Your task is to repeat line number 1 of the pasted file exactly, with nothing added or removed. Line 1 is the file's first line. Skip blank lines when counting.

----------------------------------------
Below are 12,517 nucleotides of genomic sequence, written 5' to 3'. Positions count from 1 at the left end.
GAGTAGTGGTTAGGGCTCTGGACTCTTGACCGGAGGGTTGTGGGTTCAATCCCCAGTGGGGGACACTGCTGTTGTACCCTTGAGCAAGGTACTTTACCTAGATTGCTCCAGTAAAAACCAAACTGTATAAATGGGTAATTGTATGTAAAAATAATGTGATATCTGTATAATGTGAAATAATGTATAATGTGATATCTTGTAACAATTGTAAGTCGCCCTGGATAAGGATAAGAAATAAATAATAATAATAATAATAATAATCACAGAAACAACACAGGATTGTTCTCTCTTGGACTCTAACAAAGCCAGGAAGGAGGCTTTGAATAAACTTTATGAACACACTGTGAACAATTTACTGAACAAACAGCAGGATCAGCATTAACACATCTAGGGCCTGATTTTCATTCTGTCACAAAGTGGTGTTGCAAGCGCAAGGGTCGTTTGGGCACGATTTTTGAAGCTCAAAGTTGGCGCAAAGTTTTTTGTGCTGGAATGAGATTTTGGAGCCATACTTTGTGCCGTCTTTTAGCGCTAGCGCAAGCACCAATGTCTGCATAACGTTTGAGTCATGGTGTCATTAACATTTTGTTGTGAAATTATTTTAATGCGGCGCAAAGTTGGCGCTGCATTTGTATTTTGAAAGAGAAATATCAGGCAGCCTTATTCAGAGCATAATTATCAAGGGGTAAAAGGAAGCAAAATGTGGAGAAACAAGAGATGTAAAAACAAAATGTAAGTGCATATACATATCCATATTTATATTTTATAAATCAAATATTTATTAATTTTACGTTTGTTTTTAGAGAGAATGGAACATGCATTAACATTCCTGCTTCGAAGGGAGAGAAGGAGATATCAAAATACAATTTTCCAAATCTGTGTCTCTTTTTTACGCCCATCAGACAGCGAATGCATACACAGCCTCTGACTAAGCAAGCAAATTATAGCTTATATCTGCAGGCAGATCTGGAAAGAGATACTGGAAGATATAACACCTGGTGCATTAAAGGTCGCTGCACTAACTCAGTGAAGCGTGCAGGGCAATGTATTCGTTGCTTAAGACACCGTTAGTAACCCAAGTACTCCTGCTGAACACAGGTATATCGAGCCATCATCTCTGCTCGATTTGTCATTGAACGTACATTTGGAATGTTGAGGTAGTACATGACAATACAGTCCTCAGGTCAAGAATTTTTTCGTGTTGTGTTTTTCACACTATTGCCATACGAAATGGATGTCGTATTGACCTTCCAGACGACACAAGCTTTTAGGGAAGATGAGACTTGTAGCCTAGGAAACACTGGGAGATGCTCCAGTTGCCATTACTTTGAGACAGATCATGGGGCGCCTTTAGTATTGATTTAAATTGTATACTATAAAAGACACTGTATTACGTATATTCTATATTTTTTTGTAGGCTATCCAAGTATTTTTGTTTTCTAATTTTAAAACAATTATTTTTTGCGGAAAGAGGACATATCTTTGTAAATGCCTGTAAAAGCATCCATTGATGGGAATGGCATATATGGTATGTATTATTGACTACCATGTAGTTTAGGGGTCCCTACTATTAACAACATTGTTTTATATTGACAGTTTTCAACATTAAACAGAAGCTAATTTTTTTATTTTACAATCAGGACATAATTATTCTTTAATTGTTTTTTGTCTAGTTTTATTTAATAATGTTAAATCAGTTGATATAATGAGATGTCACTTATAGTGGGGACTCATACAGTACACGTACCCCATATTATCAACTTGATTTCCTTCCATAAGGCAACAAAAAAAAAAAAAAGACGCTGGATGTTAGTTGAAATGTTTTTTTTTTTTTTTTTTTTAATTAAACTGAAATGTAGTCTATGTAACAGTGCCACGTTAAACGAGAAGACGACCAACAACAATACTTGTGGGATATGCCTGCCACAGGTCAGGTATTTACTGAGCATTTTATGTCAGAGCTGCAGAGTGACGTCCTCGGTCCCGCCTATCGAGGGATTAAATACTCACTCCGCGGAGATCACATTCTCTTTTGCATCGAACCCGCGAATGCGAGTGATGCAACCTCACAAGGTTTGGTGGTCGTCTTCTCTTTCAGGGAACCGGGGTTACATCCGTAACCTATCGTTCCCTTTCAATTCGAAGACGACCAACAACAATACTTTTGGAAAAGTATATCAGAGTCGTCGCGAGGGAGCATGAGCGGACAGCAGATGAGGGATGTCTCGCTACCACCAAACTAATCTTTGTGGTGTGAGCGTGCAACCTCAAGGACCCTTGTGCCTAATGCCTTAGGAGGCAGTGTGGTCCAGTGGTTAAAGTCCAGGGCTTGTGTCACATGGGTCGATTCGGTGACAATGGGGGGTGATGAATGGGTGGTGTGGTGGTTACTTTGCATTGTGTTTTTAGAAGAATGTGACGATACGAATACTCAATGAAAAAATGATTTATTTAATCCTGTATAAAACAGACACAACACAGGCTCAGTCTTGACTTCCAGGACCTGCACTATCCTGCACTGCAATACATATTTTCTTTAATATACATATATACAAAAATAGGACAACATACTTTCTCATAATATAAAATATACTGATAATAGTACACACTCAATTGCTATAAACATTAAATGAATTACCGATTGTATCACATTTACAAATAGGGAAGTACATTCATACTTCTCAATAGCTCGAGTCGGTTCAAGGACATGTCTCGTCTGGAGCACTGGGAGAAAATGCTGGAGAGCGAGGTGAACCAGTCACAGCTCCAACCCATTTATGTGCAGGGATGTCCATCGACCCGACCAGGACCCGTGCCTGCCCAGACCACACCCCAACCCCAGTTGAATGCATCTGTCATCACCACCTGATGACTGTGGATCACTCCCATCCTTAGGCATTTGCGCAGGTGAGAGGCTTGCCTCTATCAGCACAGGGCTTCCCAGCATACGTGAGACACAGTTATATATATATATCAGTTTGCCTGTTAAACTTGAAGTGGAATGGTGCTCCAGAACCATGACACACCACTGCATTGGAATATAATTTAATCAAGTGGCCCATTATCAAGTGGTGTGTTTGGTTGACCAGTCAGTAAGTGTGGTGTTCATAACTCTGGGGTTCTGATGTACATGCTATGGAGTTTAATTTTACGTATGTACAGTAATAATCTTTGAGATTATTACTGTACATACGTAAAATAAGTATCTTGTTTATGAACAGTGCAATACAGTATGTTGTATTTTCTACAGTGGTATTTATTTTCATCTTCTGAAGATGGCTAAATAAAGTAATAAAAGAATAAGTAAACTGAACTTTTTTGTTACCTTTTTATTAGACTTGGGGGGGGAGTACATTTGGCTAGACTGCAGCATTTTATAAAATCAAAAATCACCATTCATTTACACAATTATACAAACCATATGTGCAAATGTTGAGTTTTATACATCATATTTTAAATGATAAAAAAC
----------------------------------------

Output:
Below are 12,517 nucleotides of genomic sequence, written 5' to 3'. Positions count from 1 at the left end.